Jim Chalmers (left) with Chris Bowen
Jim Chalmers (left) with Chris Bowen

Where next for Labor’s Queensland golden boy

LABOR is set for a drawn-out leadership contest after Chris Bowen confirmed he would challenge Anthony Albanese.

But potential Queensland contender Jim Chalmers is holding fire, despite being urged by some to run as a fresh face to lead the party.

Dr Chalmers, who holds the Logan-based seat of Rankin, is unlikely to run against Mr Bowen and could be a frontrunner for deputy leader.

The move means at least the two frontbenchers will vie for support in a ballot of all ALP members and another among their Caucus colleagues.

 

Anthony Albanese is considered the frontrunner. Picture: Bianca De Marchi/AAP
Anthony Albanese is considered the frontrunner. Picture: Bianca De Marchi/AAP

 

Mr Albanese won the rank and file vote when he stood against Bill Shorten after the 2013 election and is the clear favourite despite being from the party's minority Left faction.

Declaring his intention to stand for the role, Mr Bowen admitted he was not the front runner but said Labor's surprise election loss meant nothing should be assumed.

"I'm happy to concede that Albo probably goes in favourite," Mr Bowen said.

"The Labor Party went in on Saturday as favourite, too. I'm a bit over 'favourites'."

Mr Bowen announced his tilt for the party leadership in front of the humble fibro home where he grew up in Sydney, in a bid to cast himself as a man of the working class.

Both leaders will need to prove they can win back voter support in Queensland as well as outer suburban and regional areas across the country after a drubbing by voters on Saturday.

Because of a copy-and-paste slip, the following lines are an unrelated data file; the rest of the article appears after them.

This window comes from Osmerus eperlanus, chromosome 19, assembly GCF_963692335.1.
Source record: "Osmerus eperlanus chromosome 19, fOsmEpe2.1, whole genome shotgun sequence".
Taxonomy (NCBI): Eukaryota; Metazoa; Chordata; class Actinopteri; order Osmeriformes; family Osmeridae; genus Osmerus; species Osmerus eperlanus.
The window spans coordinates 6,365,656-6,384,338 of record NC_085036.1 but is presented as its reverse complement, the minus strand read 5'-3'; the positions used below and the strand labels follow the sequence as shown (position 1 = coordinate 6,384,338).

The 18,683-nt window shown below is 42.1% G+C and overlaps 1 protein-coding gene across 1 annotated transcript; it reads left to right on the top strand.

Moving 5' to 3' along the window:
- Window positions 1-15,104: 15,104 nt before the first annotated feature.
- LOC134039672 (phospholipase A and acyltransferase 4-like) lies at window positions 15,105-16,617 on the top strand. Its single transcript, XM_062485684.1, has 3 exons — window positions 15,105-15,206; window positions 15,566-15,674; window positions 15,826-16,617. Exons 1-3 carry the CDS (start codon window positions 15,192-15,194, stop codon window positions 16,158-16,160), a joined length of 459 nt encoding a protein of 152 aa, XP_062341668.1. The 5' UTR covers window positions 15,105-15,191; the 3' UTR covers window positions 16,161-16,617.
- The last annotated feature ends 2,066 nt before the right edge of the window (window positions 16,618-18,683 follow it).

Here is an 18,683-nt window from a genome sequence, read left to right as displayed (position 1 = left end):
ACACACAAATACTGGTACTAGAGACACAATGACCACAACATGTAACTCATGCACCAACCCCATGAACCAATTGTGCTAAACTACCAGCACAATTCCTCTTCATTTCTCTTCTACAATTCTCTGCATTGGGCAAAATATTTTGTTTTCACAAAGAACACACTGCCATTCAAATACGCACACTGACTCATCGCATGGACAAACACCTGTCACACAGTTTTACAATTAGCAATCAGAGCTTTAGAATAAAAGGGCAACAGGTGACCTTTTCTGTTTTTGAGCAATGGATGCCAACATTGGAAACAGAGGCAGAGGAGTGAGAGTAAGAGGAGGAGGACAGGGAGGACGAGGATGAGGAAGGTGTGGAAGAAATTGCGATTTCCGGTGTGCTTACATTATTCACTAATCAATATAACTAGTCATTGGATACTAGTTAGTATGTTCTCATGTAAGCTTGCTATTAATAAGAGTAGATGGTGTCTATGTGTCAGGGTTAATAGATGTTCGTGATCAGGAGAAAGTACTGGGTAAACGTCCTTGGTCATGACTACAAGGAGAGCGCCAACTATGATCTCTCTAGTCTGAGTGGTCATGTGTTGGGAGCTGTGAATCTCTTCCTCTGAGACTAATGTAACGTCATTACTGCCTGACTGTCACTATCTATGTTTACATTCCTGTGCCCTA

Despite being from one of the most left-wing seats in the country, Mr Albanese is talking up his ability to connect with voters Queensland.

Mr Albanese is highlighting the amount of time he has spent in Queensland, including during his time holding the infrastructure portfolio, and yesterday vowed to fight for coal jobs.

"The fact is that the coal industry is an important employer in places like the Hunter Valley," he said.

"The fact is also, when you look at the Queensland industry, the coal industry is largely coking coal which is used for steel and that's an important product as well."

Mr Albanese has also received an endorsement from maverick Kennedy MP Bob Katter, in a sign he can appeal to voters in the bush.

Member for Moreton Graham Perrett, who is helping corral support for Mr Albanese in the Sunshine State, said Queensland needed to be the focus of the party's plan to rebuild from its loss.

In a sign Dr Chalmers could be offered the deputy position if Mr Albanese is successful, Mr Perrett said the party leadership needed a "Queensland voice".

 

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"The seats we need for government are in Queensland," Mr Perrett said.

"A Queensland voice would be part of that."

Mr Bowen said he had the background to "lead the economic debate, which we must win". But he did not walk from unpopular policies he designed on franking credits and negative gearing and instead blamed a scare campaign on death taxes for Labor's loss.

"Franking credits was a controversial policy. A controversial policy, for which, no doubt, we lost some votes. But I don't accept that it is why we lost the election in its entirety," he said.

Mr Bowen faces another challenge because of his frosty relationship with NSW party chief Kaila Murnain, who could influence MPs to vote against him.

Mr Albanese is set receive a boost from left wing Senate leader Penny Wong, who will endorse him for the role.

But Mr Shorten is trying to stop his former leadership rival and is understood to be backing Mr Bowen after lobbying for Tanya Plibersek, who has withdrawn from the race.

 

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